Kim and Mary dropped the car at the airport and decided to check out the BA terminal to see how the power outage was going.  BA had long lines that didn’t appear to be moving, and they were told that no flights had left that day.  Kim and Mary took the Tram from the Airport to the train station in Edinburgh to get our train tickets for the next morning. The tram was £8.50 round trip/person and ran very often!  They wandered in to the train station, found the ticket office, and collected our tickets for the morning journey to Heathrow via London’s King’s Cross station.

When they returned to the hotel, Tracy and I had secured a nice spot in the bar for us, and we enjoyed a lovely early dinner and a cocktail before heading off to our rooms for the night and early wake-up taxi to the train station.

When I awoke on Monday morning a little after 4 a.m. I checked messages on my phone. The first one stated that our flight to London had been canceled. Our gamble on the train had paid off.

(From Tracy – We knew we ran the risk of being out the money for both the flight and train as we had taken the chance and booked the train before receiving confirmation that our flight had been cancelled.  So it was actually a relief to receive that 4 a.m. email cancelling our flight.  Once home, we filed an online claim with British Airways and received a very nice reply which included an apology for the disruption of our trip.  Apparently in the EU the amounts an airline has to reimburse you for cancellations are set by law.  Shortly thereafter BA deposited the funds into our checking account which not only covered the flight but the train plus about $50 extra.  I believe that had we been out anything additional it would have been covered by our trip insurance.  We never travel without trip insurance, mostly in case of a medical emergency…it is Tom after all).

Our taxi picked us up (the driver was really nice pointing out some of Edinburgh’s sights) at 5:30 for our 6:30 train trip to London’s King’s Cross station.  We virtually opened the train station as the crews were cleaning the place, got coffee and then waited with a bunch of other weary travelers for our train to arrive.  The crush of people that wound up taking the same train to London that we were on did not bother us because we were in First Class, and we had plenty of room!  The food was not as good as the weekday trains where we got hot breakfast, but the free coffee (many of them) and pastries filled us up.

Once we arrived at King’s Cross, we changed to the tube, and after changing at Gloucester Station, we were off on the final leg to Heathrow.  Kim was so relaxed he fell asleep in the tube…standing up.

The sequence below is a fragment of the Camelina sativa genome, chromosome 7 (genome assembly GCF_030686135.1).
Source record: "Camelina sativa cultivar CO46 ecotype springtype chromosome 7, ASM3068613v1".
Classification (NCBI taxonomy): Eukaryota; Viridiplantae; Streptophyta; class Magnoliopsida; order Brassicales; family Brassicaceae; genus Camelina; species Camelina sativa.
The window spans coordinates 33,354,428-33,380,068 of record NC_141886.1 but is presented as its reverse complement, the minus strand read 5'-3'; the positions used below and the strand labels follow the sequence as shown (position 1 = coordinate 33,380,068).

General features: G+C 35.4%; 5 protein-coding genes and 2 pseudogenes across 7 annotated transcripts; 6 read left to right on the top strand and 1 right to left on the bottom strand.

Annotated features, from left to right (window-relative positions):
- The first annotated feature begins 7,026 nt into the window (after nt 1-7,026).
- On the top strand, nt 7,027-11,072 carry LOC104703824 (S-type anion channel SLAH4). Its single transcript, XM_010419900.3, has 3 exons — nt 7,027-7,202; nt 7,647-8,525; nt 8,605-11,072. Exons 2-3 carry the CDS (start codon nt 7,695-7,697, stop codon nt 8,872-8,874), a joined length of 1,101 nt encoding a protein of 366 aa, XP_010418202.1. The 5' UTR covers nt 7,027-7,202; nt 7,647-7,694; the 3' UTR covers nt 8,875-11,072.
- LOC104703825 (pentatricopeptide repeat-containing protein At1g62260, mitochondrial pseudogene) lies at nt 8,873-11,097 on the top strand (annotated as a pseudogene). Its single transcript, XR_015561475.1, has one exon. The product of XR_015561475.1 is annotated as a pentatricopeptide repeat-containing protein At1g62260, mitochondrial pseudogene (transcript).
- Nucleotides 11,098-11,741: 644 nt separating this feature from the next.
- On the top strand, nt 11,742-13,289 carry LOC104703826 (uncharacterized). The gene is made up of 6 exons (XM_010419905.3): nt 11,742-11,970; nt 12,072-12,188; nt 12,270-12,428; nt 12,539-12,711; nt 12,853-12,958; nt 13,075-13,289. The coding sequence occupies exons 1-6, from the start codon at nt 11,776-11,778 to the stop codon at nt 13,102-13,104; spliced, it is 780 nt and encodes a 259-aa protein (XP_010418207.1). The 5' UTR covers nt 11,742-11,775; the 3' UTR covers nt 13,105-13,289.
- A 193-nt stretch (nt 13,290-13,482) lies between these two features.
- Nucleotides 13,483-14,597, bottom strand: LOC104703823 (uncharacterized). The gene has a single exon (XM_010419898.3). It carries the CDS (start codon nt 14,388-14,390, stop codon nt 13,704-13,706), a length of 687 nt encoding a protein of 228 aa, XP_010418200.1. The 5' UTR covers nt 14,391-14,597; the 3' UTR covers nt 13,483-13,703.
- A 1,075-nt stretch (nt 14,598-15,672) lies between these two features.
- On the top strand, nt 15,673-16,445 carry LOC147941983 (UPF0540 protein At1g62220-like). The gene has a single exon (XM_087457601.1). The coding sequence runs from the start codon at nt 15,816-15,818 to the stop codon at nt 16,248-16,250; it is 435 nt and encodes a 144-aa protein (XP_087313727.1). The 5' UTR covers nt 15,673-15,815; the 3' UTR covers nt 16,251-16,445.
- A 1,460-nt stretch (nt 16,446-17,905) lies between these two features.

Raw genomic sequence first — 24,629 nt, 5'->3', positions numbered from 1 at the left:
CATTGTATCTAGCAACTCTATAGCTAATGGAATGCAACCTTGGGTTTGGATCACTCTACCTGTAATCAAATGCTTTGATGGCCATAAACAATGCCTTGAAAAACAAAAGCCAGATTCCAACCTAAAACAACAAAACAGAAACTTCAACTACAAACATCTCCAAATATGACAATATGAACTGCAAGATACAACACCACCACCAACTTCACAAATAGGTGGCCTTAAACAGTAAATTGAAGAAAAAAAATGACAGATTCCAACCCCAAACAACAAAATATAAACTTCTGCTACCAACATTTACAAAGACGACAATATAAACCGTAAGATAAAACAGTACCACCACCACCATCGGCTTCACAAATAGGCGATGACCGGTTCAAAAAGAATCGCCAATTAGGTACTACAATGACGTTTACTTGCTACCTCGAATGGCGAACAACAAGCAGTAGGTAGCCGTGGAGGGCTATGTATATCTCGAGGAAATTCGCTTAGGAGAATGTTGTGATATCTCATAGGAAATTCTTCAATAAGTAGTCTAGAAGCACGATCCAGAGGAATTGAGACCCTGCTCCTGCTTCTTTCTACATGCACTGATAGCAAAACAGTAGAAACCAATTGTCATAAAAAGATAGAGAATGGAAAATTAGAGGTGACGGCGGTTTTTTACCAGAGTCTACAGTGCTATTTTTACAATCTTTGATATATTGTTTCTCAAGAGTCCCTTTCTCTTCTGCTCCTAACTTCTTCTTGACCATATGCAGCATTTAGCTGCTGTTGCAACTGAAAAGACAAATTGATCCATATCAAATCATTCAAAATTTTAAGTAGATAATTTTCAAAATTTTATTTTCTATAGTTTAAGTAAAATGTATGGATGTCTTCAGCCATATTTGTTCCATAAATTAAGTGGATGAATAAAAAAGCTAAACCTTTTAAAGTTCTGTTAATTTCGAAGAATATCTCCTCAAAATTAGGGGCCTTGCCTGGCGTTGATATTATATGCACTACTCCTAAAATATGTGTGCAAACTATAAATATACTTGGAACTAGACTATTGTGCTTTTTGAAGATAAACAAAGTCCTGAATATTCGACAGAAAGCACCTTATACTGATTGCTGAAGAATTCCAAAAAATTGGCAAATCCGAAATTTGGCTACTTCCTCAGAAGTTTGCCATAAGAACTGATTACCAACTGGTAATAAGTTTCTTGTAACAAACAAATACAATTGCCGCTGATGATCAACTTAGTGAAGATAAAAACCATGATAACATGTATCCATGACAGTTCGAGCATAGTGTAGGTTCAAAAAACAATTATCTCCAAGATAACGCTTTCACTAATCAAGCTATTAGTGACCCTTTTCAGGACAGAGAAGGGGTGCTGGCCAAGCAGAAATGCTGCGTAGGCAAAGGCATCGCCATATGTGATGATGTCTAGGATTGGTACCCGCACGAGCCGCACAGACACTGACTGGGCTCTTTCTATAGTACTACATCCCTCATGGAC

Where was Petula Clark when I needed her most?

My 75 cups of coffee had me a little wired, so I finally decided I should wake him up. We talked about about how great the trip had been and congratulated ourselves that no one got sick or injured. Soon, we were at the terminal at Heathrow.

It had only been about 15 minutes since we had chatted on how fortunate it was that we had made it through the trip relatively unscathed. Unfortunately, we weren’t home yet.

Walking through the terminal to pick up our Air Zealand boarding passes…in a Limoges, France, train station moment (see the gory details here on that fiasco)…the bag I was carrying on my right shoulder slipped and headed toward the floor.  Sadly, on its downward path it also tore off a hefty chunk of my upper forearm, which now lay on the terminal floor looking like a Hannibal Lecter amuse bouche.

I handled this painful situation with my usual graceful aplomb. I believe only about 90% of the people milling about the Heathrow terminal heard me loudly hurling out some choice expletives. Speaking of hurling, I thought my bag toss immediately afterward went quite well, too.

Meanwhile, Tracy was concerned that my momentary loss of composure and lapse of sanity might include a trip to the Heathrow Hoosegow, but thankfully I guess my few moments of rage did not register as a full-fledged terror alert.

Regaining my composure (sort of), I calmly walked up to the Air New Zealand check-in lady, who, after taking one look at my arm with a swimming pool of blood on top, let out a slight gasp. “I’ll be right back.”

My immediate concern was that the people behind me would inflict further injury upon this stupid passenger who was now holding them up. In a flash, she was back with another woman from Air New Zealand who was holding the equivalent of a drug store full of first aid paraphernalia in a plastic zip bag.

As I bled profusely, I profusely thanked the Air New Zealand rep behind the counter (I love this airline), while the other woman led Tracy and myself into a rather secluded, vacant restroom where Tracy could administer medical expertise to her aged and clumsy husband. A few minutes later, we rejoined Kim and Mary, who had fled as far away as possible from the bloody scene, disavowing any knowledge of my existence to anyone they could chat up.

A double Gin and Tonic helped alleviate the pain…

…and Kim got a free beer because his food was delivered a little late.

Our flight home was uneventful (good food once again on Air New Zealand) and arrived 45 minutes early.  Our Global Pass worked like a charm, and from the time we got off the plane to the time we picked up our suitcases and passed through customs only 21 minutes had elapsed.  I’ve had waits up to almost two hours at LAX, so this pass is worth every penny.

On our cab ride back home (90 bucks CHEAPER than Uber quote), we marveled at yet another incredible trip.

EPILOGUE

From cheese toasties to the V&A to Windsor Castle during our visit to London…

        

… to Edinburgh Castle, Princes Gardens, The Royal Mile…

         

…a night in Grassmarket, a climb up Calton Hill…

           

…tea and a wedding with peacocks, a church with an eerie graveyard…

                         

…and a gorgeous stroll through Dean Village, we yearned for a return to Edinburgh.

In the Scottish countryside…

                  

…we recalled with awe the magical scenery.

               

A couple of hotels with spectacular views and grounds…

             

…to an island paradise added to our enjoyment.

             

From Monty Python to Harry Potter to Outlander, Scotland provides the gorgeous backdrop.

        

Pass the coconuts please!

Tracy certainly got her gardens on this trip!

                                                      

Oh, and the castles…

                           

…the abbeys…

        

…and the ruins were utterly spectacular, too.

            

The four of us were fortunate to share another great adventure.

                  

Our trip had more than exceeded expectations.

We left knowing that someday soon we’d return to sensational Scotland and entrancing England.

 

Enjoy The Journey!

Attitude Is Everything!